+++ SEAT will launch 2 electric models within the next 3 years, including its first bespoke full EV built on the Volkswagen Group’s MEB decided electric architecture. Speaking at the launch of the Tarraco SUV, which completes the first wave of the firm’s ongoing model offensive, Seat’s technical boss, Matthias Rabe, said the company is set to introduce a number of electric and electrified models into its range. The firm has already confirmed that its first EV, which will likely be an electric version of the Mii, will arrive in 2019, alongside a new Leon. The firm will launch a new product every 6 months for the next 3 years, including the first pure electric model, built on the MEB platform. Rabe said the model “will show electric cars can be emotional, sport and demanding”. He described it as an “all-day car”, adding: “That means affordable, suitable as a family car in terms of interior space, and with a range of around 500 km. “We will have a very nice, very interesting offer for the customer in a price region where we are today. It will be a nice package: good technology, fun to drive and with the price will be somewhere between Leon and Ateca, it will be a good offer to market”. Rabe also said that the firm would introduce extensive use of hybrid and mild hybrid technology throughout the line-up of both Seat and new sub-brand Cupra. The new Tarraco will launch with petrol and diesel engines, with Rabe confirming that a plug-in hybrid version would follow within the next 2 years. It will offer a total powertrain performance of 210 hp with 400 Nm of torque and a pure electric range of 50 kilometres. He also said the car would have a CO2 output of less than 50 g/km. Seat is also working on a number of other alternative fuel types, including Compressed Natural Gas (CNG). It showcased the technology at the launch of the Tarraco, although CNG-powered Seat models are unlikely to reach the UK due to limited demand for the fuel in this market. +++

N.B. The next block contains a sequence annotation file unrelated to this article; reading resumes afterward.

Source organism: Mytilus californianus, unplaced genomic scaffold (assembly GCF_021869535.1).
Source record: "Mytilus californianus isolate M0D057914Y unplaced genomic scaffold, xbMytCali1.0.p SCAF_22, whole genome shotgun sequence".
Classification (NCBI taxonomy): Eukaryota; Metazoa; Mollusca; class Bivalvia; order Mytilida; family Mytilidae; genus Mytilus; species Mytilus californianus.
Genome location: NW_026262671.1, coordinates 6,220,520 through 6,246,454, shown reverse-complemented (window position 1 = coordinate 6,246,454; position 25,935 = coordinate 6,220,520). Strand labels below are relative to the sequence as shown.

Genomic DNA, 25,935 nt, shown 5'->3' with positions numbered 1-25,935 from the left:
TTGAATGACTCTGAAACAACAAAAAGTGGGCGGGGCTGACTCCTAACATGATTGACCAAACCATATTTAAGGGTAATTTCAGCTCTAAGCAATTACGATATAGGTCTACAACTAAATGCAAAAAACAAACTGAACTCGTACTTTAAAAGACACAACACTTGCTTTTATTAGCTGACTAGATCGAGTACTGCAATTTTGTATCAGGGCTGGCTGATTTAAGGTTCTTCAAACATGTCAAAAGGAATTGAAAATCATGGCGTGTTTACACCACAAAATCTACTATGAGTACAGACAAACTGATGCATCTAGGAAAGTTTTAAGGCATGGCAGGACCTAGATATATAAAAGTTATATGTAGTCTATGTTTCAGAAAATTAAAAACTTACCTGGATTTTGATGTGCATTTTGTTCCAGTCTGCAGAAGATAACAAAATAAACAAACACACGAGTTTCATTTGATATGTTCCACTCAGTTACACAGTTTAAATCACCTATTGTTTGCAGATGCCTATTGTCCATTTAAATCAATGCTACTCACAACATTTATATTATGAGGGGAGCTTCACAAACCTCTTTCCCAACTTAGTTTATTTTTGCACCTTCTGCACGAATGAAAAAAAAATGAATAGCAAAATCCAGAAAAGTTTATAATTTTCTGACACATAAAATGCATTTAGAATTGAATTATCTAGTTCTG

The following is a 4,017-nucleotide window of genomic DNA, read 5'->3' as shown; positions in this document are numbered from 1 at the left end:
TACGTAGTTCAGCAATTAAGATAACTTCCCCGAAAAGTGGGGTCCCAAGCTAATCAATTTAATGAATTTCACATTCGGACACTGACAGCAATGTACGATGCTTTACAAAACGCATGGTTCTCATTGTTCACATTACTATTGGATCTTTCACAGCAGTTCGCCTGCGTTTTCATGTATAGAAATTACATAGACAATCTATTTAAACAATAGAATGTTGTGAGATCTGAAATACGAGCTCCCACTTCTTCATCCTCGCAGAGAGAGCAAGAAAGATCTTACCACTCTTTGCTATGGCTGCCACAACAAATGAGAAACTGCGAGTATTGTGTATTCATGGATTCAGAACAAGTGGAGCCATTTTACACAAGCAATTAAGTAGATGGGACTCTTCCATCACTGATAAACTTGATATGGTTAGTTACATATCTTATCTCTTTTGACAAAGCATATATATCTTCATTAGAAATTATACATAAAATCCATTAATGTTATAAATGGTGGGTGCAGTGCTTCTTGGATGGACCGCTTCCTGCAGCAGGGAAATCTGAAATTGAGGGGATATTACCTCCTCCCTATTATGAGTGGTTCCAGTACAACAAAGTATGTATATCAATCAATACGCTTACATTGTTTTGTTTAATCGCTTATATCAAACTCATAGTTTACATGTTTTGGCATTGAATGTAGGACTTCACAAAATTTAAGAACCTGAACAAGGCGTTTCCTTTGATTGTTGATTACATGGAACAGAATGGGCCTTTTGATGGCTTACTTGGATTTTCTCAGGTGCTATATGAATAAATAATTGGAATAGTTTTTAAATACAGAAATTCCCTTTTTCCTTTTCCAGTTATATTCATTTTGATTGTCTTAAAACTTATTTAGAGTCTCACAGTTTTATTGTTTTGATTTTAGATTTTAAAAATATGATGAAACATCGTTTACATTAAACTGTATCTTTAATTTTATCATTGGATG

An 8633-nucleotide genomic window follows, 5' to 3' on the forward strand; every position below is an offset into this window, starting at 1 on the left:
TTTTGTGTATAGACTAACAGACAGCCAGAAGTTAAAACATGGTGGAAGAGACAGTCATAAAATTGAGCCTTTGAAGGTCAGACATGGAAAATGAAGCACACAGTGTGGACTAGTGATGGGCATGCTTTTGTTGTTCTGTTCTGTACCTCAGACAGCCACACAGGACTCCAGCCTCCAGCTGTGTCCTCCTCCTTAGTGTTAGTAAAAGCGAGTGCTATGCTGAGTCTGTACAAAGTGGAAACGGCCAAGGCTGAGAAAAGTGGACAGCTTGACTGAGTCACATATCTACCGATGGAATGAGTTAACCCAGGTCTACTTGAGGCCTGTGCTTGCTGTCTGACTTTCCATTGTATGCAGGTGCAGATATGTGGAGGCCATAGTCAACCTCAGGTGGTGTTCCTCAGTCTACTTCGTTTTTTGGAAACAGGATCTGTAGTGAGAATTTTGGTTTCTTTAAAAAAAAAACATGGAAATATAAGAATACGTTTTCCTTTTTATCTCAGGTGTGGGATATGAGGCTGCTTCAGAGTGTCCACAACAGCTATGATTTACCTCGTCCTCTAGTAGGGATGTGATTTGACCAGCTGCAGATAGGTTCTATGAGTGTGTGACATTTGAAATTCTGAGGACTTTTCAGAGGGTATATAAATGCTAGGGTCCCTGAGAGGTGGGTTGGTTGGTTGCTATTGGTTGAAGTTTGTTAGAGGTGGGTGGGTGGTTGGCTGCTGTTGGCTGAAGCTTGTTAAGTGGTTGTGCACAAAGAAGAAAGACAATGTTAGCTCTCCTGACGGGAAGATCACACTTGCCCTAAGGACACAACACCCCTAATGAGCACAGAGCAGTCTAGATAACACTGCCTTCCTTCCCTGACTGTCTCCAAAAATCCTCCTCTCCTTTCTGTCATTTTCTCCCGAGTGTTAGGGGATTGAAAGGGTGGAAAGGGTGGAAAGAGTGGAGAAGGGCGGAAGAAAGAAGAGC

+++ The SUZUKI Vitara will be the Japanese firm’s first full-hybrid model when it launches early next decade. Dale Wyatt, Suzuki UK’s managing director, told electrification will be a key pillar in the brand’s development over the next few years. “We’ll see mild hybrid coming through”, he said. “We’ll use 12-volt systems on smaller cars, and 48-volt on the larger models; this will happen up to 2020”. Asked whether full-hybrid powertrains would feature in the Suzuki line-up later down the line, Wyatt said: “Yes, but on S-Cross and Vitara. Not Swift and Celerio”. Price is the deciding factor on what form of electrification Suzuki’s future models will use; more expensive models are able absorb the higher cost of hybrid technology. “The cost of electrification is around €10,000”, Wyatt added. “People aren’t prepared to pay that kind of money on a Swift”. Wyatt also hinted at the possibility of a slimmed-down Suzuki range in the future, however. It would see the company looking to ditch its 2 model per segment strategy, one rational and one emotional, for a ‘one size fits all’ approach. He admitted the models pulling customers into showrooms were cars like the funky Ignis, Swift and Vitara, rather than the more practical Celerio, Baleno and S-Cross. +++